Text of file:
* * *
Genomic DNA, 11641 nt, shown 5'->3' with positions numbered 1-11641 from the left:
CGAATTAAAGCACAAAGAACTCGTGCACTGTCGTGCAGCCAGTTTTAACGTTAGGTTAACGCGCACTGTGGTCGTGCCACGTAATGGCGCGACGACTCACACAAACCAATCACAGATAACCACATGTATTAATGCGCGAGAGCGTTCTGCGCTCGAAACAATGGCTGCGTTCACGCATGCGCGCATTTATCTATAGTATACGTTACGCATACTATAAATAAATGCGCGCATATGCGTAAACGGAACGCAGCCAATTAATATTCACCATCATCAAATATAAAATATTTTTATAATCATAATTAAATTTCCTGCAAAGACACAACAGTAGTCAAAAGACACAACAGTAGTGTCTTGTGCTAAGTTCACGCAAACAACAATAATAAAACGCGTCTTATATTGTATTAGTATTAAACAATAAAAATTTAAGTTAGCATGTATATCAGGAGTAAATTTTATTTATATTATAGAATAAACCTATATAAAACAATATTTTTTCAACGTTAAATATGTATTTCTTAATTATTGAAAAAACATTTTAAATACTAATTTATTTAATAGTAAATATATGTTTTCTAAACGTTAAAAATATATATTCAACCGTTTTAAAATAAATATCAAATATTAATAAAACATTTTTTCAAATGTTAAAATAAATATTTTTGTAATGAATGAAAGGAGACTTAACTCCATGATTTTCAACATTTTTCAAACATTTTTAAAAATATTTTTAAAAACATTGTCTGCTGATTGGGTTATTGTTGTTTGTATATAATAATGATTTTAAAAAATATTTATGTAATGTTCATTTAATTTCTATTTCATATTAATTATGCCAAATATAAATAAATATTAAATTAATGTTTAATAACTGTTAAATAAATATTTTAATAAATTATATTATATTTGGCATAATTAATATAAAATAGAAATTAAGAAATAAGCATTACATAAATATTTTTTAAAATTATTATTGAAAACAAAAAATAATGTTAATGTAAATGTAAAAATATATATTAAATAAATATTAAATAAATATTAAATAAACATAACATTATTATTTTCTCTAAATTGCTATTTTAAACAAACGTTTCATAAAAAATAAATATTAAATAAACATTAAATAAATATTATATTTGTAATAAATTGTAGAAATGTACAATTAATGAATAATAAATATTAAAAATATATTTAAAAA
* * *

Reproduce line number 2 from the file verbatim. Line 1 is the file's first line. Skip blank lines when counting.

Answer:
CGAATTAAAGCACAAAGAACTCGTGCACTGTCGTGCAGCCAGTTTTAACGTTAGGTTAACGCGCACTGTGGTCGTGCCACGTAATGGCGCGACGACTCACACAAACCAATCACAGATAACCACATGTATTAATGCGCGAGAGCGTTCTGCGCTCGAAACAATGGCTGCGTTCACGCATGCGCGCATTTATCTATAGTATACGTTACGCATACTATAAATAAATGCGCGCATATGCGTAAACGGAACGCAGCCAATTAATATTCACCATCATCAAATATAAAATATTTTTATAATCATAATTAAATTTCCTGCAAAGACACAACAGTAGTCAAAAGACACAACAGTAGTGTCTTGTGCTAAGTTCACGCAAACAACAATAATAAAACGCGTCTTATATTGTATTAGTATTAAACAATAAAAATTTAAGTTAGCATGTATATCAGGAGTAAATTTTATTTATATTATAGAATAAACCTATATAAAACAATATTTTTTCAACGTTAAATATGTATTTCTTAATTATTGAAAAAACATTTTAAATACTAATTTATTTAATAGTAAATATATGTTTTCTAAACGTTAAAAATATATATTCAACCGTTTTAAAATAAATATCAAATATTAATAAAACATTTTTTCAAATGTTAAAATAAATATTTTTGTAATGAATGAAAGGAGACTTAACTCCATGATTTTCAACATTTTTCAAACATTTTTAAAAATATTTTTAAAAACATTGTCTGCTGATTGGGTTATTGTTGTTTGTATATAATAATGATTTTAAAAAATATTTATGTAATGTTCATTTAATTTCTATTTCATATTAATTATGCCAAATATAAATAAATATTAAATTAATGTTTAATAACTGTTAAATAAATATTTTAATAAATTATATTATATTTGGCATAATTAATATAAAATAGAAATTAAGAAATAAGCATTACATAAATATTTTTTAAAATTATTATTGAAAACAAAAAATAATGTTAATGTAAATGTAAAAATATATATTAAATAAATATTAAATAAATATTAAATAAACATAACATTATTATTTTCTCTAAATTGCTATTTTAAACAAACGTTTCATAAAAAATAAATATTAAATAAACATTAAATAAATATTATATTTGTAATAAATTGTAGAAATGTACAATTAATGAATAATAAATATTAAAAATATATTTAAAAA